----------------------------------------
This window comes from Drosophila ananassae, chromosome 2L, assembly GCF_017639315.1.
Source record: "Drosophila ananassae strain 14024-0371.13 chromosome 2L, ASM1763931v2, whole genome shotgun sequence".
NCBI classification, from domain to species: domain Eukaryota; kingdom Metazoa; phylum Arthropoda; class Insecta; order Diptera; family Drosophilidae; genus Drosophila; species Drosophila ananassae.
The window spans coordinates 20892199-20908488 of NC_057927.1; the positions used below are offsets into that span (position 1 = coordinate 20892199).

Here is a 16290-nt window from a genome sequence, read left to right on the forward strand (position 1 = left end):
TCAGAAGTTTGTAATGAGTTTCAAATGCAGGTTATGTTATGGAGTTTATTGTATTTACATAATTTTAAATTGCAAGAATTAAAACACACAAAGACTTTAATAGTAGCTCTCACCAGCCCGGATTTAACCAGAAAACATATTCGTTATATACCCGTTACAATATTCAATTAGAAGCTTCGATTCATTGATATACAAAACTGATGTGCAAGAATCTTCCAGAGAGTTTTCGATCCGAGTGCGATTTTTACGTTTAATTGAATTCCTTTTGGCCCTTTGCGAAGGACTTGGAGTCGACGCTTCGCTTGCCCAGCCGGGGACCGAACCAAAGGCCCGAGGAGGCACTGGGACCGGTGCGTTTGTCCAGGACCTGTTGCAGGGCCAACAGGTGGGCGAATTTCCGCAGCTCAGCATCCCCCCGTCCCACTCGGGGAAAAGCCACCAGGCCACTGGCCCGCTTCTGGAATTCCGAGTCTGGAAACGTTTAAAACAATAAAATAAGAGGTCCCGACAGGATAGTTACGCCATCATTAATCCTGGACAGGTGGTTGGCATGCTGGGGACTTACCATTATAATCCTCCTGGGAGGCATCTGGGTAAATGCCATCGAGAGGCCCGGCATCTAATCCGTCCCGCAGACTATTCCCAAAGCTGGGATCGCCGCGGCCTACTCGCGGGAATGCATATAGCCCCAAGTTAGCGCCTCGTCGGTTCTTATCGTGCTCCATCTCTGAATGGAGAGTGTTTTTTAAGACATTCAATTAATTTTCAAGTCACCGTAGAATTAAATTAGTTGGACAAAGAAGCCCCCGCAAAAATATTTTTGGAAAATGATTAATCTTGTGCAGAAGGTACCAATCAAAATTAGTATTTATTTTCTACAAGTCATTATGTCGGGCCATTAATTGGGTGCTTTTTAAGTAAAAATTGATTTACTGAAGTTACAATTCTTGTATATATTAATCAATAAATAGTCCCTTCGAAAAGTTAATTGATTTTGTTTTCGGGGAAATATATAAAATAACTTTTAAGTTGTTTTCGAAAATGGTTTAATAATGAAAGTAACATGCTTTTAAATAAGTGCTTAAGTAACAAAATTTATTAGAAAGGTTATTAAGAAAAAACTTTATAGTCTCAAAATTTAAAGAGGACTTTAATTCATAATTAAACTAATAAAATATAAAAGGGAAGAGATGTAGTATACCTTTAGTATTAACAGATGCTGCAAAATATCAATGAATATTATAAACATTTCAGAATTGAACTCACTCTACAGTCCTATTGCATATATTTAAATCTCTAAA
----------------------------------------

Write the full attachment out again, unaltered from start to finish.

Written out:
This window comes from Drosophila ananassae, chromosome 2L, assembly GCF_017639315.1.
Source record: "Drosophila ananassae strain 14024-0371.13 chromosome 2L, ASM1763931v2, whole genome shotgun sequence".
NCBI classification, from domain to species: domain Eukaryota; kingdom Metazoa; phylum Arthropoda; class Insecta; order Diptera; family Drosophilidae; genus Drosophila; species Drosophila ananassae.
The window spans coordinates 20892199-20908488 of NC_057927.1; the positions used below are offsets into that span (position 1 = coordinate 20892199).

Here is a 16290-nt window from a genome sequence, read left to right on the forward strand (position 1 = left end):
TCAGAAGTTTGTAATGAGTTTCAAATGCAGGTTATGTTATGGAGTTTATTGTATTTACATAATTTTAAATTGCAAGAATTAAAACACACAAAGACTTTAATAGTAGCTCTCACCAGCCCGGATTTAACCAGAAAACATATTCGTTATATACCCGTTACAATATTCAATTAGAAGCTTCGATTCATTGATATACAAAACTGATGTGCAAGAATCTTCCAGAGAGTTTTCGATCCGAGTGCGATTTTTACGTTTAATTGAATTCCTTTTGGCCCTTTGCGAAGGACTTGGAGTCGACGCTTCGCTTGCCCAGCCGGGGACCGAACCAAAGGCCCGAGGAGGCACTGGGACCGGTGCGTTTGTCCAGGACCTGTTGCAGGGCCAACAGGTGGGCGAATTTCCGCAGCTCAGCATCCCCCCGTCCCACTCGGGGAAAAGCCACCAGGCCACTGGCCCGCTTCTGGAATTCCGAGTCTGGAAACGTTTAAAACAATAAAATAAGAGGTCCCGACAGGATAGTTACGCCATCATTAATCCTGGACAGGTGGTTGGCATGCTGGGGACTTACCATTATAATCCTCCTGGGAGGCATCTGGGTAAATGCCATCGAGAGGCCCGGCATCTAATCCGTCCCGCAGACTATTCCCAAAGCTGGGATCGCCGCGGCCTACTCGCGGGAATGCATATAGCCCCAAGTTAGCGCCTCGTCGGTTCTTATCGTGCTCCATCTCTGAATGGAGAGTGTTTTTTAAGACATTCAATTAATTTTCAAGTCACCGTAGAATTAAATTAGTTGGACAAAGAAGCCCCCGCAAAAATATTTTTGGAAAATGATTAATCTTGTGCAGAAGGTACCAATCAAAATTAGTATTTATTTTCTACAAGTCATTATGTCGGGCCATTAATTGGGTGCTTTTTAAGTAAAAATTGATTTACTGAAGTTACAATTCTTGTATATATTAATCAATAAATAGTCCCTTCGAAAAGTTAATTGATTTTGTTTTCGGGGAAATATATAAAATAACTTTTAAGTTGTTTTCGAAAATGGTTTAATAATGAAAGTAACATGCTTTTAAATAAGTGCTTAAGTAACAAAATTTATTAGAAAGGTTATTAAGAAAAAACTTTATAGTCTCAAAATTTAAAGAGGACTTTAATTCATAATTAAACTAATAAAATATAAAAGGGAAGAGATGTAGTATACCTTTAGTATTAACAGATGCTGCAAAATATCAATGAATATTATAAACATTTCAGAATTGAACTCACTCTACAGTCCTATTGCATATATTTAAATCTCTAAA